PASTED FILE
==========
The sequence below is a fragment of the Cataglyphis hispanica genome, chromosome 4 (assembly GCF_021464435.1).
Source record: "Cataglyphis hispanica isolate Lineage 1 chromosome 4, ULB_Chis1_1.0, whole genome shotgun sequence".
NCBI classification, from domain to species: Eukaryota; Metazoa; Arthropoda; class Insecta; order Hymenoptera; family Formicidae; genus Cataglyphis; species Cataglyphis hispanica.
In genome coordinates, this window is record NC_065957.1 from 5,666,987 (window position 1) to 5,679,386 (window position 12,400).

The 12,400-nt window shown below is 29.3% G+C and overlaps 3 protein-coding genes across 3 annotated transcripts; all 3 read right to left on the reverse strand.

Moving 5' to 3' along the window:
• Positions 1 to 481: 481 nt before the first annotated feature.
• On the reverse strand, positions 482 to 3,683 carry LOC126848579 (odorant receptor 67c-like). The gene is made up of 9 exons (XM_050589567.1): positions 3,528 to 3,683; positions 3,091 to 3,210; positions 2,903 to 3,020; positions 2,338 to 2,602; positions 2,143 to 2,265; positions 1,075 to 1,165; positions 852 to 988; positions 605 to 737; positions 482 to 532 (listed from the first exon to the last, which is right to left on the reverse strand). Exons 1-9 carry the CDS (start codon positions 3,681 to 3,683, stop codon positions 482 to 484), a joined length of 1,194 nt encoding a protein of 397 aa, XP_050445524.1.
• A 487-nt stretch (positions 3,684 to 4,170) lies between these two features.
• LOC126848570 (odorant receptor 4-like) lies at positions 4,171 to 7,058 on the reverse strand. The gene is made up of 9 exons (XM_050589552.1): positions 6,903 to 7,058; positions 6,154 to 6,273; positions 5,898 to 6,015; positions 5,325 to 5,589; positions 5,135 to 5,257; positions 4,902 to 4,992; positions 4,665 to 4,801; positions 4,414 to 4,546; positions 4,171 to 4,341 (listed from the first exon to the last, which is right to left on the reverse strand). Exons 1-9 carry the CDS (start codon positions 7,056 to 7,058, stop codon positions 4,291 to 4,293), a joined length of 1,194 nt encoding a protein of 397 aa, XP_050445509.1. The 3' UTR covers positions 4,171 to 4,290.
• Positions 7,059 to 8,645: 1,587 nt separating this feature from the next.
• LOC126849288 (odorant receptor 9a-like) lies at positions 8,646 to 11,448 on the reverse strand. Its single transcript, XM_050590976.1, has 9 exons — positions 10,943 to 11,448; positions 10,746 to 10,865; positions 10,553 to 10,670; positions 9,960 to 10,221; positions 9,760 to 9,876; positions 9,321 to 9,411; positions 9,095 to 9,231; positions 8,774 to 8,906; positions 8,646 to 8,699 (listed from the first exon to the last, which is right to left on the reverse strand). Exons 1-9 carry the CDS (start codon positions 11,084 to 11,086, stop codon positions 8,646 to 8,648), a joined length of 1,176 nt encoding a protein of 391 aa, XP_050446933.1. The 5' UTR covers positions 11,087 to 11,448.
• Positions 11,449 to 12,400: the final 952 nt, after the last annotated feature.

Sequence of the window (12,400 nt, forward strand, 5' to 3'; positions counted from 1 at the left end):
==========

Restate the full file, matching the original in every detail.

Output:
The sequence below is a fragment of the Cataglyphis hispanica genome, chromosome 4 (assembly GCF_021464435.1).
Source record: "Cataglyphis hispanica isolate Lineage 1 chromosome 4, ULB_Chis1_1.0, whole genome shotgun sequence".
NCBI classification, from domain to species: Eukaryota; Metazoa; Arthropoda; class Insecta; order Hymenoptera; family Formicidae; genus Cataglyphis; species Cataglyphis hispanica.
In genome coordinates, this window is record NC_065957.1 from 5,666,987 (window position 1) to 5,679,386 (window position 12,400).

The 12,400-nt window shown below is 29.3% G+C and overlaps 3 protein-coding genes across 3 annotated transcripts; all 3 read right to left on the reverse strand.

Moving 5' to 3' along the window:
• Positions 1 to 481: 481 nt before the first annotated feature.
• On the reverse strand, positions 482 to 3,683 carry LOC126848579 (odorant receptor 67c-like). The gene is made up of 9 exons (XM_050589567.1): positions 3,528 to 3,683; positions 3,091 to 3,210; positions 2,903 to 3,020; positions 2,338 to 2,602; positions 2,143 to 2,265; positions 1,075 to 1,165; positions 852 to 988; positions 605 to 737; positions 482 to 532 (listed from the first exon to the last, which is right to left on the reverse strand). Exons 1-9 carry the CDS (start codon positions 3,681 to 3,683, stop codon positions 482 to 484), a joined length of 1,194 nt encoding a protein of 397 aa, XP_050445524.1.
• A 487-nt stretch (positions 3,684 to 4,170) lies between these two features.
• LOC126848570 (odorant receptor 4-like) lies at positions 4,171 to 7,058 on the reverse strand. The gene is made up of 9 exons (XM_050589552.1): positions 6,903 to 7,058; positions 6,154 to 6,273; positions 5,898 to 6,015; positions 5,325 to 5,589; positions 5,135 to 5,257; positions 4,902 to 4,992; positions 4,665 to 4,801; positions 4,414 to 4,546; positions 4,171 to 4,341 (listed from the first exon to the last, which is right to left on the reverse strand). Exons 1-9 carry the CDS (start codon positions 7,056 to 7,058, stop codon positions 4,291 to 4,293), a joined length of 1,194 nt encoding a protein of 397 aa, XP_050445509.1. The 3' UTR covers positions 4,171 to 4,290.
• Positions 7,059 to 8,645: 1,587 nt separating this feature from the next.
• LOC126849288 (odorant receptor 9a-like) lies at positions 8,646 to 11,448 on the reverse strand. Its single transcript, XM_050590976.1, has 9 exons — positions 10,943 to 11,448; positions 10,746 to 10,865; positions 10,553 to 10,670; positions 9,960 to 10,221; positions 9,760 to 9,876; positions 9,321 to 9,411; positions 9,095 to 9,231; positions 8,774 to 8,906; positions 8,646 to 8,699 (listed from the first exon to the last, which is right to left on the reverse strand). Exons 1-9 carry the CDS (start codon positions 11,084 to 11,086, stop codon positions 8,646 to 8,648), a joined length of 1,176 nt encoding a protein of 391 aa, XP_050446933.1. The 5' UTR covers positions 11,087 to 11,448.
• Positions 11,449 to 12,400: the final 952 nt, after the last annotated feature.

Sequence of the window (12,400 nt, forward strand, 5' to 3'; positions counted from 1 at the left end):